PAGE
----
The relative enthusiasm for Flores was evident in the district’s biggest Republican counties — places like Medina County, where he routed Gallego with 80 percent of the vote. Flores’ margins in the red counties were more than enough to offset Gallego’s advantage in vote-rich Bexar County, which gave Gallego a modest 54 percent of the vote.
Flores’ campaign said it benefited from a number of factors throughout the race, starting with the deep Democratic divide that unfolded as Gallego battled state Rep. Roland Gutierrez, D-San Antonio, ahead of the eight-way July 31 special election. Gutierrez, who won Bexar County then, never endorsed Gallego in the runoff, and on Wednesday, the two sides had different accounts about how much of an effort, if any, Gallego made to court Gutierrez.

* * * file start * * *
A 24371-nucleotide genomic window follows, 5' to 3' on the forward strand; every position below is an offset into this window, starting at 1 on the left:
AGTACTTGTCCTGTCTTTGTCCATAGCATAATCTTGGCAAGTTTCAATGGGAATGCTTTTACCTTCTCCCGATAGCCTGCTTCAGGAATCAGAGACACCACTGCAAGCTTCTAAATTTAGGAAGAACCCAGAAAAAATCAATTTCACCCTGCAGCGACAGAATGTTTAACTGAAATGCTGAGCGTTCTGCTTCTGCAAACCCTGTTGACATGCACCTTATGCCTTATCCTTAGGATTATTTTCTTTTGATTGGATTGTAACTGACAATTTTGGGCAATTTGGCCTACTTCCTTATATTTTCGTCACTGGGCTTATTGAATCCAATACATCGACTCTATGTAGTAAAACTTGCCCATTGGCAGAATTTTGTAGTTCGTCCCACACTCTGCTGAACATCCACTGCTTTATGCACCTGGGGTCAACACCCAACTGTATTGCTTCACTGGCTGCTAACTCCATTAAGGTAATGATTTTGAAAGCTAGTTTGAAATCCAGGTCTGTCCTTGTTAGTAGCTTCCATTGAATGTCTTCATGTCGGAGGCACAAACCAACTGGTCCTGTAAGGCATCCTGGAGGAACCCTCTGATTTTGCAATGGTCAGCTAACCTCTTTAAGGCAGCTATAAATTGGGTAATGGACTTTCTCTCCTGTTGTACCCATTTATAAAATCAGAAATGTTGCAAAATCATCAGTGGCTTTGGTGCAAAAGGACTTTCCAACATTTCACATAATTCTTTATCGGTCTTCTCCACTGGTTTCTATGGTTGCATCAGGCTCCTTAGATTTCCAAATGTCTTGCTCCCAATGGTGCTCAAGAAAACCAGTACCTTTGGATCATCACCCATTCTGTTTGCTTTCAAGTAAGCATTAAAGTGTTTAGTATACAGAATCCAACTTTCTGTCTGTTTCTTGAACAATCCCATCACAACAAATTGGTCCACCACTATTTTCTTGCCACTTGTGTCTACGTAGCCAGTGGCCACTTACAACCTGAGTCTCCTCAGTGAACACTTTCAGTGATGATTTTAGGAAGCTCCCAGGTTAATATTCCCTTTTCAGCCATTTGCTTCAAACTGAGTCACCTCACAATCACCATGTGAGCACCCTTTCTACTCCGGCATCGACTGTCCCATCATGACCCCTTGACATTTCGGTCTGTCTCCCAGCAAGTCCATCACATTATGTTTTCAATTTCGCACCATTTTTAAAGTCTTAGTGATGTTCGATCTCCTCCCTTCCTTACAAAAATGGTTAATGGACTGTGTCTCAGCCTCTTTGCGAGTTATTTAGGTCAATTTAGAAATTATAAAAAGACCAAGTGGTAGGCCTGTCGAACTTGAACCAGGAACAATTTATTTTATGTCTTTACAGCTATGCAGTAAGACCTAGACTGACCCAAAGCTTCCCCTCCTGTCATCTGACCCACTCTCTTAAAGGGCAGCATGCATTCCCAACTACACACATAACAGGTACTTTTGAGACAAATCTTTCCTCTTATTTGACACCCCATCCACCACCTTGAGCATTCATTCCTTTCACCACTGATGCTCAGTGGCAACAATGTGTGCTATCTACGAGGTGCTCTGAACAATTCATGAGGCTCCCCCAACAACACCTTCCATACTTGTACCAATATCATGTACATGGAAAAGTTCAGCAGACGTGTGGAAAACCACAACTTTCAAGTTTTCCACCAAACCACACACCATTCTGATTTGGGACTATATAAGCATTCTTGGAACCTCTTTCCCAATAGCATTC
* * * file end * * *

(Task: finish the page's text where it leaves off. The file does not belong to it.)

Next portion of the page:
But Flores also had to prove himself within his own party and emerge as the consensus candidate on July 31, when two other, lesser-known Republicans were on the ballot. Flores pulled that off with just days to spare, earning late endorsements from a who’s who of top Texas Republicans, starting with U.S. Sen. John Cornyn and then Patrick, U.S. Sen. Ted Cruz and Abbott.
“We knew that if we could get in the runoff, we’d have additional help because the stakes would be clear … and the value of winning would be obvious,” said Matt Mackowiak, Flores’ consultant.
In the runoff, the high-ranking support proved vital — especially that of Patrick, who tapped his campaign account to the tune of nearly $175,000 to help Flores with mail, polling and ads. Gallego had some deep-pocketed donors, but nothing like the campaign machinery that Flores was able to import with Patrick’s aid.